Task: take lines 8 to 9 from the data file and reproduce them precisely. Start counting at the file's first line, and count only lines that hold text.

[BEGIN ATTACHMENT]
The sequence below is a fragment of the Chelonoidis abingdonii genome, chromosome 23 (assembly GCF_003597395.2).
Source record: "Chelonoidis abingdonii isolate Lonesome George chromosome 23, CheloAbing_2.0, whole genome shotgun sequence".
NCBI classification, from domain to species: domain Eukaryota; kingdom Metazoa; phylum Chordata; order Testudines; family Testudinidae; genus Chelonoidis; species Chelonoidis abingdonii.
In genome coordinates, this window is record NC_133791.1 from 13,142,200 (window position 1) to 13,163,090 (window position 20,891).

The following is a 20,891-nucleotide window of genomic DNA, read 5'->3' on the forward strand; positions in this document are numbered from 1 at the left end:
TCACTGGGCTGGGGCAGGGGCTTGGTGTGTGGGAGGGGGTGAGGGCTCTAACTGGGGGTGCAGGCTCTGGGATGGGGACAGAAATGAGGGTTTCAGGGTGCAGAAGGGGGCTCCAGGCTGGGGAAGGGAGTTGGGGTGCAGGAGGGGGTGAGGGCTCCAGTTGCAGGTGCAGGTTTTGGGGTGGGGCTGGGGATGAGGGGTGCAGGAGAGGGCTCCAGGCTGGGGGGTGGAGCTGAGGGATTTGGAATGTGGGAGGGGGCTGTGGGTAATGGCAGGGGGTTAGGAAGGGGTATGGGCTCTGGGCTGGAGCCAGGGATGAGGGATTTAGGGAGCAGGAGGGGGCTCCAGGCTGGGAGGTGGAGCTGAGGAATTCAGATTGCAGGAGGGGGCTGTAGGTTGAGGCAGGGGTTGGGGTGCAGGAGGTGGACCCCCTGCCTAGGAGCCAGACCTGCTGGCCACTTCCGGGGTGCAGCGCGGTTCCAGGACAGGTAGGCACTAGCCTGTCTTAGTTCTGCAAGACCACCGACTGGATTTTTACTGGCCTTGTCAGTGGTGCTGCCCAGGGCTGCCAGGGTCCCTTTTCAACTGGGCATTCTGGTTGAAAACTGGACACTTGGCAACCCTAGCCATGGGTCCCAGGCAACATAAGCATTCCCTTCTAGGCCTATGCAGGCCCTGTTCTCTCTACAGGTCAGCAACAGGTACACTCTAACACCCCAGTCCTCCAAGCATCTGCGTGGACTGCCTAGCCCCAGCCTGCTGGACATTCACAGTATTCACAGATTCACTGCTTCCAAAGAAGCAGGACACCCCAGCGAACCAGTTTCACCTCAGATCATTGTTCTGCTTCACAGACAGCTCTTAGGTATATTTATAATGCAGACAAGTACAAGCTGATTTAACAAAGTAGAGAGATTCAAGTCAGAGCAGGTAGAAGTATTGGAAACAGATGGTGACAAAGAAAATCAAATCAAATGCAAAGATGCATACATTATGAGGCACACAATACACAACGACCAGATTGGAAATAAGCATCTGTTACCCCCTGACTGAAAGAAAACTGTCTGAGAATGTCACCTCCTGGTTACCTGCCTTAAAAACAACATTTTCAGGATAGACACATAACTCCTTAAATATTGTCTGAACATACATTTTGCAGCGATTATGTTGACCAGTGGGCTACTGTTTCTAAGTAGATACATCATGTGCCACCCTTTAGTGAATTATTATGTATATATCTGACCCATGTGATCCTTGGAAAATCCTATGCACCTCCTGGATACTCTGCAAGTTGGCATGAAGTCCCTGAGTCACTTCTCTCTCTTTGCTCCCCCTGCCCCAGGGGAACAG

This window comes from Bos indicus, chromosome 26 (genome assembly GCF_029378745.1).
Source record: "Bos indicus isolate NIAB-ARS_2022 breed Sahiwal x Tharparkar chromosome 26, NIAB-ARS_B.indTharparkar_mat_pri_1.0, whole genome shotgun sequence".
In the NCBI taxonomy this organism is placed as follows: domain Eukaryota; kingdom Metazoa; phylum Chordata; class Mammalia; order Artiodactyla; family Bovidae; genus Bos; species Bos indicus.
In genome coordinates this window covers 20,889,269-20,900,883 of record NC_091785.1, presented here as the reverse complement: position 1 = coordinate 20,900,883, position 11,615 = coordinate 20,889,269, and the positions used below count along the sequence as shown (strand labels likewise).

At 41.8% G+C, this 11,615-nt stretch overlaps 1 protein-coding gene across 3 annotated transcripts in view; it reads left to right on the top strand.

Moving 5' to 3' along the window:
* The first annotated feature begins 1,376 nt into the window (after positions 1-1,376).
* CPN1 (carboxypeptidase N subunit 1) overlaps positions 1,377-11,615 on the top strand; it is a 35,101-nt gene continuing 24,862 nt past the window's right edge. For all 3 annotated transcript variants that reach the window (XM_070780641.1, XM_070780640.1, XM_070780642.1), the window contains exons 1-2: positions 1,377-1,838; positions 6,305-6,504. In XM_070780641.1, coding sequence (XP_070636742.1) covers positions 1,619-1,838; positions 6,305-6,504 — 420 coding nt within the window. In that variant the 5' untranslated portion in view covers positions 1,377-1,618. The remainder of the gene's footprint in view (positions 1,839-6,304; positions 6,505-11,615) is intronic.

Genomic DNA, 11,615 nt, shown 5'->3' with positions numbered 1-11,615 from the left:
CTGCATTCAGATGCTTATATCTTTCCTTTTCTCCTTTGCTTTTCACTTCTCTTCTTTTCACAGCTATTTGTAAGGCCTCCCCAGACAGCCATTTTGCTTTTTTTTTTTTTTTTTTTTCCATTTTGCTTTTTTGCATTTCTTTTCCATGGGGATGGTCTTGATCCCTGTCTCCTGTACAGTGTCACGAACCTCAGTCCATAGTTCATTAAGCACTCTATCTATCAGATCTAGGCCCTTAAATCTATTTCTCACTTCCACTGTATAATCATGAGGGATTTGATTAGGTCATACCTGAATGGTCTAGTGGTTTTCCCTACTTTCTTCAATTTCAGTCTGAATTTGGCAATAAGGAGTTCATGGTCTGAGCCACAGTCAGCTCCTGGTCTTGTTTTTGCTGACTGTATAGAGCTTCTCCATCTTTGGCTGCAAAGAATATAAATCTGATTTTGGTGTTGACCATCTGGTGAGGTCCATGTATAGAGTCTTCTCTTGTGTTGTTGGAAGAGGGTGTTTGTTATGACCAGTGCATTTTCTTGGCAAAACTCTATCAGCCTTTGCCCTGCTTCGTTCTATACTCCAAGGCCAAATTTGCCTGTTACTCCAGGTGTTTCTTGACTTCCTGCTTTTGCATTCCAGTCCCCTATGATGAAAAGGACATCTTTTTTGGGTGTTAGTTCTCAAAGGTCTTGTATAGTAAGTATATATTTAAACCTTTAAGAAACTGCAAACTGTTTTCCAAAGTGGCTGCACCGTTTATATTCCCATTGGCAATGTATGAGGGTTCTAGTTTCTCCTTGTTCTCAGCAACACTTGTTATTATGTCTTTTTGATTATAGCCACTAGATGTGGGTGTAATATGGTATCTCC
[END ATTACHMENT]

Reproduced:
Source record: "Bos indicus isolate NIAB-ARS_2022 breed Sahiwal x Tharparkar chromosome 26, NIAB-ARS_B.indTharparkar_mat_pri_1.0, whole genome shotgun sequence".
In the NCBI taxonomy this organism is placed as follows: domain Eukaryota; kingdom Metazoa; phylum Chordata; class Mammalia; order Artiodactyla; family Bovidae; genus Bos; species Bos indicus.